The above and other objects, which will be apparent to those skilled in art, are achieved in the present invention, which is directed to a method of forming a single layer to serve as a adhesion layer for a diffusion barrier layer in a partially fabricated integrated circuit, the method comprising of: providing a semiconductor wafer having a top surface and a dielectric material including exposed regions accessible from the top surface; degassing the wafer; pre-cleaning the wafer; depositing a first layer to the wafer that would act as an adhesive layer between the exposed regions of the wafer and a diffusion barrier layer; depositing the diffusion barrier layer on top of the first layer; and depositing a conductive material on top of the diffusion barrier layer. The dielectric material comprises at least one of silicon dioxide, silicon oxynitride, silicon nitride, fluorinated silica glass, NANOGLASS™, SiLK™, and carbon-doped oxides, of which the carbon-doped oxides include CORAL™, BLACK DIAMOND™, or AURORA™. Pre-cleaning the wafer includes subjecting the wafer to a bombardment of argon ions, or argon ions in combination with hydrogen, helium, oxygen, or nitrogen. The adhesive layer may comprise boron, amorphous silicon, carbon, titanium nitride, or tantalum nitride. The adhesive layer may be deposited at a thickness of less than 100 Å inside the features etched into the dielectric material. The wafer may be subject to a precursor containing the adhesive material for a period of 1 to 100 seconds at a pressure ranging from 0.1 to 100 Torr. The diffusion barrier may comprise ruthenium, cobalt, tungsten, molybdenum, or rhenium. The diffusion barrier is preferably less than 200 Å thick. The diffusion barrier layer includes using organo-metallic precursors for chemical vapor deposition and atomic layer deposition processes. The organo-metallic precursors for ruthenium may include bis(cyclopentadienyl)ruthenium, ruthenium acetylacetonate, tris(2,2,6,6-tetramethyl-3,5-heptanedionate), or ruthenium carbonyl. The substrate may be heated to a temperature of between about 100–400 degrees Celsius after the step of depositing the diffusion barrier layer, causing a reaction between the dielectric material, the adhesion layer, and the diffusion barrier. The conductive metal may be directly deposited on top of the diffusion barrier by electrochemical deposition methods, including electrolytic copper plating or electroless copper plating. A copper seed layer may be directly deposited on top of the diffusion barrier by physical vapor deposition, chemical vapor deposition, or electrochemical methods.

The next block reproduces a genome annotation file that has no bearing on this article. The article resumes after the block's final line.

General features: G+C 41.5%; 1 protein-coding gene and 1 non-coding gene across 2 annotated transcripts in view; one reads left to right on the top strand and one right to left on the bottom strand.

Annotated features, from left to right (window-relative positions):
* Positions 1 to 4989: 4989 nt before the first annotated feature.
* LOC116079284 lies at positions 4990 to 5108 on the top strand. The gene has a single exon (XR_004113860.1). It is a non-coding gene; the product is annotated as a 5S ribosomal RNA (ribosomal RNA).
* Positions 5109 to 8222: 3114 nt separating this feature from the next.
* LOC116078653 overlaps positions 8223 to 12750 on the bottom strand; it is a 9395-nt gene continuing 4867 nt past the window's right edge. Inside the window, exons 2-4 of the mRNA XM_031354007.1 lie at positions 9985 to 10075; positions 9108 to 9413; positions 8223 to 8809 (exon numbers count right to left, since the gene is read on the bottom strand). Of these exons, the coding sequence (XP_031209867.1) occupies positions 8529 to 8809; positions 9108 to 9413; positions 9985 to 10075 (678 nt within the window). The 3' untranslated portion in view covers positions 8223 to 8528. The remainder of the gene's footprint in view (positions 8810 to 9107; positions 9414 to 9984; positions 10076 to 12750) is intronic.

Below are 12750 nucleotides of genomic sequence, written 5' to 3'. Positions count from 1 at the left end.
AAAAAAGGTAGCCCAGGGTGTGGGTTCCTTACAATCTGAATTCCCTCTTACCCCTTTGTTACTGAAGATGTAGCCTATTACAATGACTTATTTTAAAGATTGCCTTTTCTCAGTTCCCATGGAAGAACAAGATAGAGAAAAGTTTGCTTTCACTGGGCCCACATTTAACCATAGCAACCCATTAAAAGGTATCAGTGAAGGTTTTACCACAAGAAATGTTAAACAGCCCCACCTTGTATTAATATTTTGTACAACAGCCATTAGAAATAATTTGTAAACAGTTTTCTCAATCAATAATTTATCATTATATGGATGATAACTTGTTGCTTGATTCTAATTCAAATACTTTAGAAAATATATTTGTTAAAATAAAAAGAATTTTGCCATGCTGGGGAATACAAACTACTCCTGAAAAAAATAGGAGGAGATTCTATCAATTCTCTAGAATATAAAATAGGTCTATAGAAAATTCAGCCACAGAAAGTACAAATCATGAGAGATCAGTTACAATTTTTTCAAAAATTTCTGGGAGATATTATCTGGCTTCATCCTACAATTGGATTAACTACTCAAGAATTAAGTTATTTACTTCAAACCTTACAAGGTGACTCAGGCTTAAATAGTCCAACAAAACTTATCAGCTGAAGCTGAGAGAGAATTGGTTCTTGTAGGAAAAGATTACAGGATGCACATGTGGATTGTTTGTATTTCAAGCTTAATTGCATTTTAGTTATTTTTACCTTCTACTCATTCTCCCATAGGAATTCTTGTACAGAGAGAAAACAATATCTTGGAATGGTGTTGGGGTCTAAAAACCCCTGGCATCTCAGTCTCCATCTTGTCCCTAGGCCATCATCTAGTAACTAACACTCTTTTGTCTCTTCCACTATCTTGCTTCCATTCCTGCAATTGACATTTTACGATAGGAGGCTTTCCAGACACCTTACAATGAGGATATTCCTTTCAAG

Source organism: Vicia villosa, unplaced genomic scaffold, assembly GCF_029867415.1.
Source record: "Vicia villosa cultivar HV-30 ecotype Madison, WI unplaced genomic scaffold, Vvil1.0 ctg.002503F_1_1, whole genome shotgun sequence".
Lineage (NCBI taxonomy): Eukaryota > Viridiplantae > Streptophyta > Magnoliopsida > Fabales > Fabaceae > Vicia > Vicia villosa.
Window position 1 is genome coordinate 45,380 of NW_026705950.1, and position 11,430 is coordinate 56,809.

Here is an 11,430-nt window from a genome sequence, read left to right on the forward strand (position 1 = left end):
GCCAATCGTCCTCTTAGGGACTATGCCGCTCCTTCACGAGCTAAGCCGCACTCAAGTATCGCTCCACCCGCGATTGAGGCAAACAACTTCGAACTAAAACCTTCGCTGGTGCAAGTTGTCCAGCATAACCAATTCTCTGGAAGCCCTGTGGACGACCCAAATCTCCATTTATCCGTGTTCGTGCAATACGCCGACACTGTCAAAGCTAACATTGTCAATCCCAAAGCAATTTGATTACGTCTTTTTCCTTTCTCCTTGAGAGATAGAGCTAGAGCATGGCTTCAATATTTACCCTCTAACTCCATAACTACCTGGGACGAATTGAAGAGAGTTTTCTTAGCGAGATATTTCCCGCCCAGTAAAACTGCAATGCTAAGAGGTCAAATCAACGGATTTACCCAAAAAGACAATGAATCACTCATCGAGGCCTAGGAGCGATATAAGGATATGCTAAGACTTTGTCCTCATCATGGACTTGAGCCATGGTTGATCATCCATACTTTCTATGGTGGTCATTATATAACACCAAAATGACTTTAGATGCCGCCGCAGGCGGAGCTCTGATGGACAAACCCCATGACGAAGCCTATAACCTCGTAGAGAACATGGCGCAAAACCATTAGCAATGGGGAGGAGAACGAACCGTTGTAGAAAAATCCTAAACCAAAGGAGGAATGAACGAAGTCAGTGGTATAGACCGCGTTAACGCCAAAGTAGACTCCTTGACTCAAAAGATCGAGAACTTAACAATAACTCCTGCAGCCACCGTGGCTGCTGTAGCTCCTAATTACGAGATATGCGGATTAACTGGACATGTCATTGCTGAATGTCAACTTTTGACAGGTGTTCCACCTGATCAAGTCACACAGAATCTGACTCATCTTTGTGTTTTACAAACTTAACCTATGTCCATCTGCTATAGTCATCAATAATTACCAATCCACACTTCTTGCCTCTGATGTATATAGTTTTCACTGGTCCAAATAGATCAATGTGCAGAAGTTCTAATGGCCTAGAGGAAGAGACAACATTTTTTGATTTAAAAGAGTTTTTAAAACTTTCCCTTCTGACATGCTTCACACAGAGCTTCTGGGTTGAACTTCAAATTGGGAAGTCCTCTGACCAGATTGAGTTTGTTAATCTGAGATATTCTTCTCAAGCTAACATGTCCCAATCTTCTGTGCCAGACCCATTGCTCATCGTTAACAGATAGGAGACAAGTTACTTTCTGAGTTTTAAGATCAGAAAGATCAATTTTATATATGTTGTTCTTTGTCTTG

In a second aspect, the present invention is directed to a method of forming an adhesion layer to a dielectric of a semiconductor wafer, comprising: degassing the wafer; pre-cleaning the wafer; exposing the degassed, pre-cleaned wafer to a plasma that includes the adhesive-containing precursor; and depositing a layer of diffusion barrier on the wafer. The diffusion barrier may comprise ruthenium, cobalt, tungsten, molybdenum, or rhenium. Pre-cleaning the wafer includes subjecting the wafer to a bombardment of argon ions, or argon ions in combination with hydrogen, helium, oxygen, or nitrogen. Following the pre-clean step, the wafer is subject to a plasma enhanced chemical vapor deposition process to deposit the adhesive layer. The adhesive layer may comprise boron, amorphous silicon, carbon, titanium nitride or tantalum nitride. The adhesive layer may be deposited at a thickness of less than 100 Å inside the features etched into the dielectric material. The wafer may be subject to a precursor containing the adhesive material for a period of 1 to 100 seconds at a pressure ranging from 0.1 to 100 Torr. For instance, a degassed and pre-cleaned wafer may be exposed to a plasma of silane at 0.1 to 100 Torr pressure for 1 to 100 seconds leading to the formation of amorphous silicon on the exposed surfaces of the wafer. The wafer is held to a maximum temperature of approximately 300° C. during the silane exposure to minimize or preclude reaction between the deposited silicon adhesion layer and the underlying copper at the bottom of the vias. The wafer temperature during the step of depositing ruthenium may be at an elevated temperature of 400° C.